Lawmakers Reprimand UC Irvine
At a Sacramento hearing, top officials are upbraided over the continuing series of problems at
the medical school and hospital.
By Christian Berthelsen, LA Times Staff Writer, May 23, 2006
SACRAMENTO — State senators excoriated top UC Irvine officials Monday for a lack of accountability over the
failure of the school's liver transplant program and a decade-long string of other problems. One senator threatened to
use the Legislature's budget power to force officials to be more responsible.
Under sometimes hostile questioning from the Senate Health Committee, university officials, including Chancellor
Michael Drake, sought to provide assurances they were taking problems seriously and trying to root out a culture in
which people preferred to hide problems rather than deal with them.
But during the two-hour hearing, senators doubted whether UCI was taking sufficient steps and noted that problems
had continued to arise despite previous reform efforts.
"This may be one of those rare times when I don't have any confidence that anyone is taking responsibility for this,"
said Sen. Deborah Ortiz (D-Sacramento), chairwoman of the committee. "Someone's got to be accountable for this.
This is just appalling."
The hearing was the latest look into problems at UCI since The Times revealed in November that UCI Medical
Center in Orange was turning down scores of viable livers even as 32 potential transplant recipients died, at times
because the school had no surgeon to perform the transplants.
It was the most recent failure in a decade that has seen the closure of UCI's fertility clinic after eggs and embryos
were stolen from patients and implanted in other women; cadavers were lost and body parts misappropriated in its
Willed Body Program; and research violations were committed in its cancer clinic.
There also were shortcomings in other transplant programs and questions about nepotism and favoritism.
The FBI and the U.S. Department of Health and Human Services have launched an investigation into whether there
was fraudulent billing of government health insurance in the liver transplant program and have subpoenaed the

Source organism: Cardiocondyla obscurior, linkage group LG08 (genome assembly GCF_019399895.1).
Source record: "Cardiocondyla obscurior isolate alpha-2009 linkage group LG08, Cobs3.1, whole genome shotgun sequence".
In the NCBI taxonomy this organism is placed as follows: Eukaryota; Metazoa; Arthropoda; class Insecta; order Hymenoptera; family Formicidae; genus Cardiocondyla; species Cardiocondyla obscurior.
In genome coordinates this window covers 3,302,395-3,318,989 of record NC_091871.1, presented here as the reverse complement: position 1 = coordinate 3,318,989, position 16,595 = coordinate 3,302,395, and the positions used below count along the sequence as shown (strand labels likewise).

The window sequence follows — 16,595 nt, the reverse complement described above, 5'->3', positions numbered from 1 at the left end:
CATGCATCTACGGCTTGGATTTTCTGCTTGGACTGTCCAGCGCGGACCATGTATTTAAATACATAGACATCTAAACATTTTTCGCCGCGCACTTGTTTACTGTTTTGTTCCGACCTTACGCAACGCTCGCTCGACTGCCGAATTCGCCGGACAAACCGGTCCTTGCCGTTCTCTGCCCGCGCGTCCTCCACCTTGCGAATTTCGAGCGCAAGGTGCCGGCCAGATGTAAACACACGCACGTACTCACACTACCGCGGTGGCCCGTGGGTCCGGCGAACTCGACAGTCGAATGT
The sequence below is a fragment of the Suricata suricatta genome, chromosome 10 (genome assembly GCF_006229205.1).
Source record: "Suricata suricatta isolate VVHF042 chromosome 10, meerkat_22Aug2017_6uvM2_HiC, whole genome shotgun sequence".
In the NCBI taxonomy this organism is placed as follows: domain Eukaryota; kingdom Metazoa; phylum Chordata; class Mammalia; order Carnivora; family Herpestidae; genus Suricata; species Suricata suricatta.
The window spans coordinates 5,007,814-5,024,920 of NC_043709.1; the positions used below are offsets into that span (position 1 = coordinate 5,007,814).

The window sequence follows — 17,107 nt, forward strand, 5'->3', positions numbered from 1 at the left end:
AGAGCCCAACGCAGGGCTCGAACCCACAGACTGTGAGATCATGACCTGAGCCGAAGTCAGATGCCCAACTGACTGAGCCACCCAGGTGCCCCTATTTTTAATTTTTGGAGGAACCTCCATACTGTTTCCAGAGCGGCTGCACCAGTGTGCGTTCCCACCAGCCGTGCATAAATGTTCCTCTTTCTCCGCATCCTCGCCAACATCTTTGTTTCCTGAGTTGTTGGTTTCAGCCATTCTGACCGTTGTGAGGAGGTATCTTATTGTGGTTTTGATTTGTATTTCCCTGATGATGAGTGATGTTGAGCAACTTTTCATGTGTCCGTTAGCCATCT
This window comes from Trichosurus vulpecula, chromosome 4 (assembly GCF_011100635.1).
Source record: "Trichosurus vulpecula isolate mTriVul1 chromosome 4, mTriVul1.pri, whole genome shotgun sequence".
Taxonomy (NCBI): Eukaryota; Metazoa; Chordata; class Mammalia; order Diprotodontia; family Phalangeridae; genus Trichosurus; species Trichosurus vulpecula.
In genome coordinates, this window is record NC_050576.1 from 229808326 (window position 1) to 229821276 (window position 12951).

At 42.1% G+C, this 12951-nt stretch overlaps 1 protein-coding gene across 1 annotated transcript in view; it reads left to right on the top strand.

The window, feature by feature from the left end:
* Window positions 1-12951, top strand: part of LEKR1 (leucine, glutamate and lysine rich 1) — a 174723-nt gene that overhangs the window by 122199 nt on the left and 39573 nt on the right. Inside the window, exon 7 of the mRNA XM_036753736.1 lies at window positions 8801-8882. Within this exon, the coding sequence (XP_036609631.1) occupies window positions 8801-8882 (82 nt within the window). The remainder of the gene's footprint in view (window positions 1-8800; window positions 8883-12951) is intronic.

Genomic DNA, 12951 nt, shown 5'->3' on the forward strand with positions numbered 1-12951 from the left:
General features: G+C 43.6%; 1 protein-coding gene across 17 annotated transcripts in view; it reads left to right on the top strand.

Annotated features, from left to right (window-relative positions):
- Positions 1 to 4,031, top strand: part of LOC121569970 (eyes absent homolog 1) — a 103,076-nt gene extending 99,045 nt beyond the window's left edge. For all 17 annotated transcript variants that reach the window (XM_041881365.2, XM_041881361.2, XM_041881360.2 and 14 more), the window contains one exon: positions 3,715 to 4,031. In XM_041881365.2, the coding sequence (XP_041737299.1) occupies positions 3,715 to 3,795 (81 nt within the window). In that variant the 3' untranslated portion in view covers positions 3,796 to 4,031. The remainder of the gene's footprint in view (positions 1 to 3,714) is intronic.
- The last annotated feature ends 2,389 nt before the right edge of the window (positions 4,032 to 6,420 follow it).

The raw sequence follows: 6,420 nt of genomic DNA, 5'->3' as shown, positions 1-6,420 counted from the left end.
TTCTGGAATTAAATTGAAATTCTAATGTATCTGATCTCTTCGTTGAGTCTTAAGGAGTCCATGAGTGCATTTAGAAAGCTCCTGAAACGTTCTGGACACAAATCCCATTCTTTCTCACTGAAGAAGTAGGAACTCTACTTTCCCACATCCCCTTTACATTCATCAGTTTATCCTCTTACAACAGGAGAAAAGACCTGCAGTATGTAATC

compensation agreements of five doctors. The liver transplant problems also have unleashed a string of lawsuits.
Monday's hearing elicited little new information about how the program failed, although senators left open the
possibility that they would hold more sessions. The focus on UCI was part of a broader legislative inquiry into
problems throughout the University of California system, including excessive and undisclosed compensation for top
After the hearing, Ortiz said she was looking at ways to cut non-patient funding from UCI's budget if it failed to
meet targets to improve its management. She said she would draw from a report by a panel of experts that in
February recommended a wide array of reforms for UCI, including establishing clearer chains of command and
The panel concluded that UCI Medical Center's ambitions far outstripped its ability to take care of patients.
Attaching UCI's funding to benchmarks would "give us confidence they are going to put in place a line of
communication that holds someone responsible," Ortiz said. She acknowledged that she would have to convince
legislators with authority over UC's budget to adopt the language.
Drake, an ophthalmologist who took over UCI's top job in July 2005, guided the senators through a litany of actions
that had been taken since the latest problems came to light, including the demotion of the hospital's chief executive
and the creation of a vice chancellor's position to oversee the medical center and the School of Medicine. Drake also
said he issued reprimands and took away some managers' oversight responsibilities, but he did not specifically
identify those people.
"I was extremely disappointed and disturbed to learn about the issues with UCI Medical Center's liver transplant
program last November," Drake testified.
"My diagnosis: a communications breakdown, a lack of accountability, a failure to adhere to our values."
Sen. Gloria Romero (D-Los Angeles) then made Drake repeat the statement twice more, like a wayward child
ordered to write a chalkboard apology.
In one contentious exchange, Sen. Abel Maldonado (R-Santa Maria) read published comments that medical school
Dean Thomas Cesario made about steps taken to fix problems in the school's medical programs. Maldonado then
informed Cesario that the comments had been made in 1998 and went on to recite a string of problems that had
occurred since then.
"Why are we here today? We're here because over the past decade, UC Irvine has been plagued by scandal after
scandal, and at the heart of each one has been a lack of accountability," Maldonado said.
If legislators were similarly irresponsible, he said, "we'd be recalled. But at the University of California, it's OK."
Cesario announced this month that he would step down from his position in November, eight months earlier than
scheduled. He has been dean for 12 years.
Senators were thwarted when they asked Cesario about his presence at a July 2004 meeting in Chicago at which UCI
officials misled national organ network regulators about the liver transplant program's health. A lawyer for the UC
system, Jeff Blair, stopped Cesario from answering, saying the question "would potentially intrude upon the ongoing
litigation, as well as the Department of Justice administrative subpoena."
Article URL: http://www.latimes.com/news/local/la-me-uci23may23,1,902431.story